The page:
By Tanja Kiziak, Reiner Klingholz, Vera Kreuter, Steffen Kröhnert, Stephan Sievert, Manuel Slupina, Franziska Woellert



Complete German Version


The demographic strategy of the German federal government excludes the most important issues of demographic policy. It also ends in 2030 – just at the point when German society will really start to age. In its discussion paper the Berlin Institute presents a counter proposal.

No factor will change our country more in the decades to come than the ageing and shrinking of the population. A long-term demographic policy that informs the country about the unavoidable consequences of demographic change, defines clear objectives, and explains how these objectives might be reached using the available resources and options is therefore of paramount importance.


Ageing and decline in population inevitable

Germany has already passed the demographic “point of no return”. Even if the annual migration surplus were to rise to 200,000 people by 2020 and the average fertility rate to 1.6 children per woman by 2025, the population would still continue to age and decline. Thus the number of people receiving transfers from the funds for pensions, health and nursing care will steadily increase in the decades to come. Simultaneously, the number of people generating wealth will decline considerably. Raising the retirement age to 67 or 69 can only attenuate this trend but not stop it.

Despite this situation, the German federal government has yet to come up with a proper “demographic strategy”. The collection of already existing programs and initiatives presented by the government under that name in 2011 must be regarded more as a wish list than a strategy, since the economic growth and tax revenues required to finance it are utopian under the current conditions of an ageing and declining population. Moreover, the government has consistently neglected to address the trickiest questions of demographic policy, such as how social security systems are to be paid for by an ageing society, how mothers’ or subsidized pensions are to be financed, how the unfunded multi-billion pension claims of civil servants are to be honoured without incurring new debt, how intergenerational equity can be maintained in the future and how depopulating and declining rural areas that still have an entitlement to “equivalent living conditions” should be treated.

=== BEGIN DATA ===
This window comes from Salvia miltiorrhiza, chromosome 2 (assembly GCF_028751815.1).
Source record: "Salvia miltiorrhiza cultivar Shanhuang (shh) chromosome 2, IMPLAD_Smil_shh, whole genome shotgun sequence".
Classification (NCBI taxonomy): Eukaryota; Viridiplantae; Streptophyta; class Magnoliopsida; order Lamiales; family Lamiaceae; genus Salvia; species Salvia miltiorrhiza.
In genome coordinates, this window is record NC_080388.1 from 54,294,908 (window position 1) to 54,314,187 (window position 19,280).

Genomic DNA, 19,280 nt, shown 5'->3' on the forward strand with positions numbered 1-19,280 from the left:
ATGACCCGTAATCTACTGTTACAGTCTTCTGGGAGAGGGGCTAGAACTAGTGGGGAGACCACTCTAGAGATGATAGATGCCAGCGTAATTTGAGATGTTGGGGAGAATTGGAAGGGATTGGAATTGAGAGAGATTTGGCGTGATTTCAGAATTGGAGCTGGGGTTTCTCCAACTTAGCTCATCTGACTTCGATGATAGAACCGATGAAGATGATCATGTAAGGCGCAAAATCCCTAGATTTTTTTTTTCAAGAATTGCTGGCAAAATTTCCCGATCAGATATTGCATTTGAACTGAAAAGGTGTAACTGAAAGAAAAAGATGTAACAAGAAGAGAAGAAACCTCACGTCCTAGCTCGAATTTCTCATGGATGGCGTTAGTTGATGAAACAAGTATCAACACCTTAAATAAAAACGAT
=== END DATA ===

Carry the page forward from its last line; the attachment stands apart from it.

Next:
In other respects, however, Germany has indeed begun to prepare itself for the changes that demographic transformation will bring. Society at large, the private sector and policymakers as well have all started to make some necessary adjustments. Labour market reforms have increased the country’s competitiveness; legislation has been passed to raise the future retirement age; the labour force participation rate of women and older persons has significantly increased; educational outcomes have improved since the Pisa Study shock at the advent of the millennium; and some policymakers, at least, have overcome their reservations about once again allowing immigration to fill gaps in the labour market, after years of “a foreign recruitment freeze”. However, given the extent of the demographic changes we face, the Berlin Institute still sees considerable room for improvement and reform of German demographic policy, first and foremost in the areas of family policy, securing skilled labour, social security systems and regional policy.

The Main Demographic Issues

Despite considerable efforts, family policy has so far not succeeded in reversing the decline in the number of young people – one of the main causes of our demographic problems. It is expensive, inefficient and without clear objectives. Currently there exist some 160 marriage- and family-related transfers, yet these can hardly convey to potential parents what the government actually wants. What is more, a number of family policy instruments contradict one another and do not fit into a holistic demographic strategy. For this reason, the Berlin Institute proposes in its own strategy that family policy should support only those who take on responsibility for child-rearing and childcare services – regardless of marital status or degree of kinship. In other words, the taxation system should replace the provision that treats married couples as a single economic unit with tax relief for carers. Simultaneously, the state must both provide both a reliable and high-quality childcare infrastructure for families and promote more flexible concepts for combining work and family that go beyond the classic part- and full-time model, thus enabling individuals to adjust their labour intensity to their particular life phase.